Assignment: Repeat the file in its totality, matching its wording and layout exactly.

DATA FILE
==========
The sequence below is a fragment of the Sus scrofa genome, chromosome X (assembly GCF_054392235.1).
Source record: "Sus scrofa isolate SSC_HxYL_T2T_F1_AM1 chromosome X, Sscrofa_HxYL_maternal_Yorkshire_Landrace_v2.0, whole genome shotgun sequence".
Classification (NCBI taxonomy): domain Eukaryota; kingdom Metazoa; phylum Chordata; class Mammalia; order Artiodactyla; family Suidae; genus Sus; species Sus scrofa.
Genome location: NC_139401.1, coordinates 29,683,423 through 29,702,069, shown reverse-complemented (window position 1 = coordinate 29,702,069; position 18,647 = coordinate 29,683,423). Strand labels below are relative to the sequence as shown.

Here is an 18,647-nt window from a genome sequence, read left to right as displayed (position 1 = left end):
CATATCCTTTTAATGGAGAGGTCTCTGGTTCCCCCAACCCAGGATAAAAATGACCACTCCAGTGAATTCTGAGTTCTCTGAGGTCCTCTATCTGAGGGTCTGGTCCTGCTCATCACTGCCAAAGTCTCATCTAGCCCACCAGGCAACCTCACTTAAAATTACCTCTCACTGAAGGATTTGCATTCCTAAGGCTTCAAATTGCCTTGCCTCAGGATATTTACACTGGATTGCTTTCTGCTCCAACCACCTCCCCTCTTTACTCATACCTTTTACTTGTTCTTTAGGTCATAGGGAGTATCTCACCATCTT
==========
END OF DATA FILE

The sequence below is a fragment of the Sus scrofa genome, chromosome X (assembly GCF_054392235.1).
Source record: "Sus scrofa isolate SSC_HxYL_T2T_F1_AM1 chromosome X, Sscrofa_HxYL_maternal_Yorkshire_Landrace_v2.0, whole genome shotgun sequence".
Classification (NCBI taxonomy): domain Eukaryota; kingdom Metazoa; phylum Chordata; class Mammalia; order Artiodactyla; family Suidae; genus Sus; species Sus scrofa.
Genome location: NC_139401.1, coordinates 29,683,423 through 29,702,069, shown reverse-complemented (window position 1 = coordinate 29,702,069; position 18,647 = coordinate 29,683,423). Strand labels below are relative to the sequence as shown.

Here is an 18,647-nt window from a genome sequence, read left to right as displayed (position 1 = left end):
CATATCCTTTTAATGGAGAGGTCTCTGGTTCCCCCAACCCAGGATAAAAATGACCACTCCAGTGAATTCTGAGTTCTCTGAGGTCCTCTATCTGAGGGTCTGGTCCTGCTCATCACTGCCAAAGTCTCATCTAGCCCACCAGGCAACCTCACTTAAAATTACCTCTCACTGAAGGATTTGCATTCCTAAGGCTTCAAATTGCCTTGCCTCAGGATATTTACACTGGATTGCTTTCTGCTCCAACCACCTCCCCTCTTTACTCATACCTTTTACTTGTTCTTTAGGTCATAGGGAGTATCTCACCATCTT